KREMENETS: July, 1914;
VILNA: August, 1939

He started printing pamphlets,
not for what they say, but for love
of the printing craft. A schoolboy,
he needed one month to master the complex profession
of typesetter and printer. Understandable what ensued--

police coming to the house of the rich Jew.
Father being out of town, Mother rose
in a stately manner from her rocker
to meet her guests. They told her
Moses, her treasure, her son,
associated with lowlife scum. A search ensued.

Not even the mistress' bedchamber is spared,
except for the nightstand, where the whiteness
of the chamberpot marked the boundary of official duty.
The police left, with polite excuses and a salute.
"You need to keep an eye on your son.
He seems to be a wise guy. . ."

Dragging her swollen legs,
the mother returns to the bedroom and moves
the chamberpot aside. A batch of paper
hidden in the nightstand. As for the text--
it was tedious--advocating close solidarity
between Russian, Polish and Jewish workers
for the sake of whatever.

The pamphlets are used to fuel the ornate white tile stove.
Father, on his return, had to take drastic action--
the son is exiled to Vilna, to his uncle the publisher.
As Rabbi Schraga Mendlowitz used to say:
"Within each sin lies the seed of a successful career."

Moses inherited his uncle's business
and made good money. From the publishing house
issued reprints of the works of the great sages,
the Babylonian Talmud, commentaries to the Torah--

For Moses himself, the Law of Moses
remained a closed book, printed unread.
His motto was, "Never read what you print!"

But all is not as it seems--the weighty tomes
were only part of the business. General reading
(even frivolous romance) also was printed there,
though published under another label.
A certain someone, not even a stockholder,
received a pittance to be owner of record.
Moses did skim some of these publications,
attracted by the sex scenes, the more lurid
and implausible, the better.

Moses was a physical man and undiscriminating.

Shulamith--a rare beauty--takes off her clothes.
She says, "Turn your back, you lecher!"
He pretends not to see; or more precisely, he looks
out the window at the gothic roofs, but sees
simultaneously the marvelous sunset city and
the chiaroscuro play in the folds and hollows
of her voluptuous body.

He called this "split vision"--a sympton
of his split personality. Moments like this,
he thought about the easel, rather than the bed,

but the easel was lost in the attic
and the bed was found at hand.

He worked what he called his "crankshaft"
efficiently, but nothing came of it--
both of his marriages were childless.
His many women often asked him for money,
for clothes and entertainment, but never for abortions.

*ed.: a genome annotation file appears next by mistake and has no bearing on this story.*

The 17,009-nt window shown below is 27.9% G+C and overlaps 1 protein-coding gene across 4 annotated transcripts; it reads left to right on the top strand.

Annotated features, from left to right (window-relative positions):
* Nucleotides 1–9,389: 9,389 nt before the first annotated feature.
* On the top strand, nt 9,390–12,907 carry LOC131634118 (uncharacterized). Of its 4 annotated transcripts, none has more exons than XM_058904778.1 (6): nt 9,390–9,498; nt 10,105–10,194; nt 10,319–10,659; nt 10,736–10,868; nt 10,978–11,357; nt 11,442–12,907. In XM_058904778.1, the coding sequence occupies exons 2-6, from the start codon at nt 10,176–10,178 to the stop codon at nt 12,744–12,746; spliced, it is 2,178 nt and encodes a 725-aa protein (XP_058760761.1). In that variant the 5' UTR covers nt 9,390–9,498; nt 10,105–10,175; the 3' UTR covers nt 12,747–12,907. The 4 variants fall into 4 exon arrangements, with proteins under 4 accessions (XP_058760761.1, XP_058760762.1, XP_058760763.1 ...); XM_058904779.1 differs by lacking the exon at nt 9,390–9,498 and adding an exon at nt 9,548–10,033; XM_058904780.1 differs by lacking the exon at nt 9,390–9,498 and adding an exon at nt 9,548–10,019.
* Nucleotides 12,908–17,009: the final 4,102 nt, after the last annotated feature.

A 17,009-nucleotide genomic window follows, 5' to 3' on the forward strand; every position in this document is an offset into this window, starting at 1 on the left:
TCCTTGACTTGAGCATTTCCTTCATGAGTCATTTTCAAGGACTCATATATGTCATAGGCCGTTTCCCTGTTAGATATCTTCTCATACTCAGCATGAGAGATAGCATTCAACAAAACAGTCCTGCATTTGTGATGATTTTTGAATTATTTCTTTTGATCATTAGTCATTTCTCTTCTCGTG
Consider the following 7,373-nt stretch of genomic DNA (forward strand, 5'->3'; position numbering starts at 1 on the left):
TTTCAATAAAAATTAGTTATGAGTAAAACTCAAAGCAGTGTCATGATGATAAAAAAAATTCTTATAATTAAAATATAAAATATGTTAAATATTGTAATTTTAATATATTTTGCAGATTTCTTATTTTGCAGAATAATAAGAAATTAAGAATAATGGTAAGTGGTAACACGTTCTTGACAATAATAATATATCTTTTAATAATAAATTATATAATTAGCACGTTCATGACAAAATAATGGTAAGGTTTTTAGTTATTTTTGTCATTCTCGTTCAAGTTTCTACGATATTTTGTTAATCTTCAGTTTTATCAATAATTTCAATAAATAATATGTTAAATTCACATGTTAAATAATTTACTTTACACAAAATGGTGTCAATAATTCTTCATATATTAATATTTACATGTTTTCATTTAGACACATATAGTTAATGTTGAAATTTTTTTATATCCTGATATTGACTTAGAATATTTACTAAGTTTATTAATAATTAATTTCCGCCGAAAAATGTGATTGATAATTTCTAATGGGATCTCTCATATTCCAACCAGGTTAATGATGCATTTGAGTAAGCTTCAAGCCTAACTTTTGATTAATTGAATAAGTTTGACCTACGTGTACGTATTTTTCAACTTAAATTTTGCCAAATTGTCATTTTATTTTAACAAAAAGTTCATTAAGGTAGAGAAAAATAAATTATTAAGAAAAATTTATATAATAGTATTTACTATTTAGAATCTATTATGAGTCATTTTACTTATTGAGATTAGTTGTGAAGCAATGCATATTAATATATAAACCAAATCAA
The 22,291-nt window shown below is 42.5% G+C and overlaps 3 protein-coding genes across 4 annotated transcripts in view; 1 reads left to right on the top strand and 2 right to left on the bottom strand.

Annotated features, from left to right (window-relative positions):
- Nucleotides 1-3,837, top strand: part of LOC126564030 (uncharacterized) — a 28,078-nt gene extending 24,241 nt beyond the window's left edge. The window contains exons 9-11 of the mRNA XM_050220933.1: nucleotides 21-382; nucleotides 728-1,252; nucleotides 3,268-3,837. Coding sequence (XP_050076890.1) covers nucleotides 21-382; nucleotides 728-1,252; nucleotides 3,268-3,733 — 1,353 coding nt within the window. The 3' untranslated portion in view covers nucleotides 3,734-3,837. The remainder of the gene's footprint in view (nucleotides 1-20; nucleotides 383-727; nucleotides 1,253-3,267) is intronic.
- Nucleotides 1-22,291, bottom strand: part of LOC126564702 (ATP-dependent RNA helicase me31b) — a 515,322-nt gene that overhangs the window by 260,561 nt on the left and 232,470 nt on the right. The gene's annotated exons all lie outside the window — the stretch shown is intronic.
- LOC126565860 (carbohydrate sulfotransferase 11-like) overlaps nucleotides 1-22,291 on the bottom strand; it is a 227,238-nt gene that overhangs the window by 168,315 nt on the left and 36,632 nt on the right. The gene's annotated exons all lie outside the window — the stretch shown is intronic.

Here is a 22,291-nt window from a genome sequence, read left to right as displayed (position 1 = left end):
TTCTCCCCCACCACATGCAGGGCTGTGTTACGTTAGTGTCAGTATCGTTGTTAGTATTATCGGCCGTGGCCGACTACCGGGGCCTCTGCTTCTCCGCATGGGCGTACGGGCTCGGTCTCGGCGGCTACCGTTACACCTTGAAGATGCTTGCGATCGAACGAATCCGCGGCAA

So much did he enjoy the penduluming,
gently rocking back and forth,
that he failed to notice when life went askew,
swinging wildly out of control.
Like an antique clockwork
with dozens of drive wheels
clutched with copper cogs, spinning
on their shafts in different speeds and directions.
The springweights slowly wind down--
a spectacle incomprehensible
to one who ignores the clockhands.

He thought the Soviet invasion was good luck.
For some reason he believed the Bolsheviks
were a Jewish regime which would
straighten the brains of Polish anti-Semites.

Then came the arrests. He managed to buy them off.
Shulamith grew somber, chewing on her lips,
the chapped crust showing under the lipstick,
as if Shula already knew how it all would be.

Later, on the eve of the German occupation,
Moses went into a frenzy. His door was open
to anyone, anytime, to drink for nights on end.
They laughed and swore,
making pathetic plans for flight.

Once, during a round-the-clock binge,
Moses went up to Shula and said,
"Shula--take off your clothes!"
"What--in front of everybody?" she asked.
His answer was a slap in the face.
Shula burst into tears and took off her dress.

Moses' intention soon became clear.
He took from the sideboard two round goblets
(recent acquisitions of theirs). A champagne cork
hit the ceiling; fragile foam hissed in the goblets.

Shula's job was to bend over so her nipples
dipped into the goblets. Then, laughing,
they sent the goblets round the table. The men drank
the beauty's health. Shula sat in the armchair
chewing on her lips--four years with Moses,
enduring much, but this was too much.

I have no idea why she wrote about all these things
to a sister-in-law she barely knew, whose Odessa address
she copied from an envelope, but that letter turned out
to be the last news anyone had of those two desparate people.
The wheel began to turn faster.
A dimple appeared on the surface of time,
as when bathwater drains from a cast iron tub.

* * * * *

A couple walks along a noisy Vilna street.
He is much older, but still carries himself well.
Both wear macintoshes in current fashion.
He wears a beret, she, a round hat with a veil.

* * * * *

Everthing has vanished, even more irretrievable than usual.

© 1996 Boris Khersonsky. All rights reserved.
Translation by Ruth Kreuzer and Dale Hobson.